DEC. 19, 2013
In Miami Gardens and Hialeah, Fla., most renters pay more than 35 percent of their incomes on housing and utility costs. The two Miami suburbs typify a troubling trend that’s emerged in a large number of U.S. cities where enough good-paying jobs aren’t available to adequately pay for costly housing.
Many Americans – particularly renters – saw housing costs steadily climb in recent years. At the same time, wages remained relatively flat for most segments of the workforce, meaning families spent a greater share of their incomes on housing instead of food, health and other necessities.
Nationally, slightly more than half of rental households, monthly gross rent costs last year accounted for 30 percent or more of household income -- the general rule-of-thumb maximum that families should not exceed. For homeowners with a mortgage, about a third of households reported housing-related costs surpassing the 30-percent standard, according to Census estimates.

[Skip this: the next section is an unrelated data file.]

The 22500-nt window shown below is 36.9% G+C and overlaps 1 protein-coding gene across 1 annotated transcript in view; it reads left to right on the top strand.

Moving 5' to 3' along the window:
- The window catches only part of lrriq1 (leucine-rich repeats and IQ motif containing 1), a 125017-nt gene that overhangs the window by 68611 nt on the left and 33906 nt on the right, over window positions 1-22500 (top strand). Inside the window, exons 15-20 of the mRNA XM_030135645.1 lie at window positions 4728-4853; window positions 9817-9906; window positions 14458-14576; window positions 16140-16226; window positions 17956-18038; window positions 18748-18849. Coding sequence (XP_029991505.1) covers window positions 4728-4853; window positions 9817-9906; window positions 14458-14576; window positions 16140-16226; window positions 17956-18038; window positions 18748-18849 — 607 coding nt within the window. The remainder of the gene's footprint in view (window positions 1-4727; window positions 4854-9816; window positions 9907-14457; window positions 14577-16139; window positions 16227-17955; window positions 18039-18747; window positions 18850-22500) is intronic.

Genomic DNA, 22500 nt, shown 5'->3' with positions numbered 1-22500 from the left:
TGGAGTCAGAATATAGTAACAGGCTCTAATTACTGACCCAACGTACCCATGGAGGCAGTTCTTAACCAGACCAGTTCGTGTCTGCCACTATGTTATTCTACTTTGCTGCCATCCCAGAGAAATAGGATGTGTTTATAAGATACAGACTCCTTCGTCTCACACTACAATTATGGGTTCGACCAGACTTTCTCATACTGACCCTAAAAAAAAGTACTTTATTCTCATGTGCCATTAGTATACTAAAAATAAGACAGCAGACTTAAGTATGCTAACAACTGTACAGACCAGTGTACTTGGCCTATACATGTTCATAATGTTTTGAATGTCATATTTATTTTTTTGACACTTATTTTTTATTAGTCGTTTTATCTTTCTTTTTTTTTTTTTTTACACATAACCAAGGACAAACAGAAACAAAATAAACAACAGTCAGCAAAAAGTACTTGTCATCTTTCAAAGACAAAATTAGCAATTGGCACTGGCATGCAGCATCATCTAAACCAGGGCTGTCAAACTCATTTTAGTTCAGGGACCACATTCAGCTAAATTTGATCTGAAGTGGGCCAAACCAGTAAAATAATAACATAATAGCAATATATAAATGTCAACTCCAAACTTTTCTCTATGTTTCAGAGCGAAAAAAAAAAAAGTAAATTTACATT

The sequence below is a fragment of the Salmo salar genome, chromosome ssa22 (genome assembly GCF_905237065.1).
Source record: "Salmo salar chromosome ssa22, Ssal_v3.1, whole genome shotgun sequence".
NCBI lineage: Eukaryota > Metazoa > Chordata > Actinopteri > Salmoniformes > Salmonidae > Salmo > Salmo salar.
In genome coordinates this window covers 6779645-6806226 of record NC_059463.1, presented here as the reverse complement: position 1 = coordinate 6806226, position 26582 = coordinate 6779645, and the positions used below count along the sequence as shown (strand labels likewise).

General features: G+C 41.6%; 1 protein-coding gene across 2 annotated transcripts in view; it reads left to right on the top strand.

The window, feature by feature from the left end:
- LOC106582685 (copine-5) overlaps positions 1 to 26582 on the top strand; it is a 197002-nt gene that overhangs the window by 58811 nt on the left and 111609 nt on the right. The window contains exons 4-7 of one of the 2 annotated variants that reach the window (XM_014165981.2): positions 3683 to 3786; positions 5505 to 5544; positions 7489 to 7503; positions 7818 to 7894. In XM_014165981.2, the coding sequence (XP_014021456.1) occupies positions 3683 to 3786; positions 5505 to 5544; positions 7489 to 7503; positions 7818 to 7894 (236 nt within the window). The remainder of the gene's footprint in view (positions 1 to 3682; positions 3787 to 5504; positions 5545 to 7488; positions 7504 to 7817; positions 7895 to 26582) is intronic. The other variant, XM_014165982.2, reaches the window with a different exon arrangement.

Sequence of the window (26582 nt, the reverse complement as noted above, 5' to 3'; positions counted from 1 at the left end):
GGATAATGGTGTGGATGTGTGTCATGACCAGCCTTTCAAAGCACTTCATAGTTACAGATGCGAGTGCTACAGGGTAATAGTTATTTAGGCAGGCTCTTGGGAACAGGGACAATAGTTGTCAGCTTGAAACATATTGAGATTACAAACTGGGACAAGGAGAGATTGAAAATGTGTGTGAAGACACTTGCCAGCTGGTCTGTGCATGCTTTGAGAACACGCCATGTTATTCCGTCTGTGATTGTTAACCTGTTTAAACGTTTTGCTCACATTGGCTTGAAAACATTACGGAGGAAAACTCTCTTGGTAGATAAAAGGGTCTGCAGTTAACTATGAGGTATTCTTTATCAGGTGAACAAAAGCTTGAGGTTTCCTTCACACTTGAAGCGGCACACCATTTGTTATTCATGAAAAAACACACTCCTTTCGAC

While the problem is growing nationally, it's most apparent in select urban areas. A review of Census Bureau data for 2010-2012 indicates that in more than three-quarters of all larger cities with populations exceeding 100,000, the majority of rental households exceed the 30-percent standard.
Densely populated neighborhoods, commercial district city squares and multiple public transit lines all span the city of Cambridge, Mass., creating an environment ideal for walking.
The most recent Census counts estimate nearly a quarter of the city’s residents walk to work, far more than any other larger U.S. city.
Many localities across the country are continuing to push policies and planning initiatives aimed at making communities more walkable. Recent census figures depict a wide variation in commuting habits among the nation’s urban centers, showing some have done much more than others.
Nationally, only a small fraction of people primarily walk to work – the measure the Census Bureau estimates in its annual American Communities Survey. In a select group of cities, though, recent data illustrates the extent to which walking has emerged as an everyday means of commuting.
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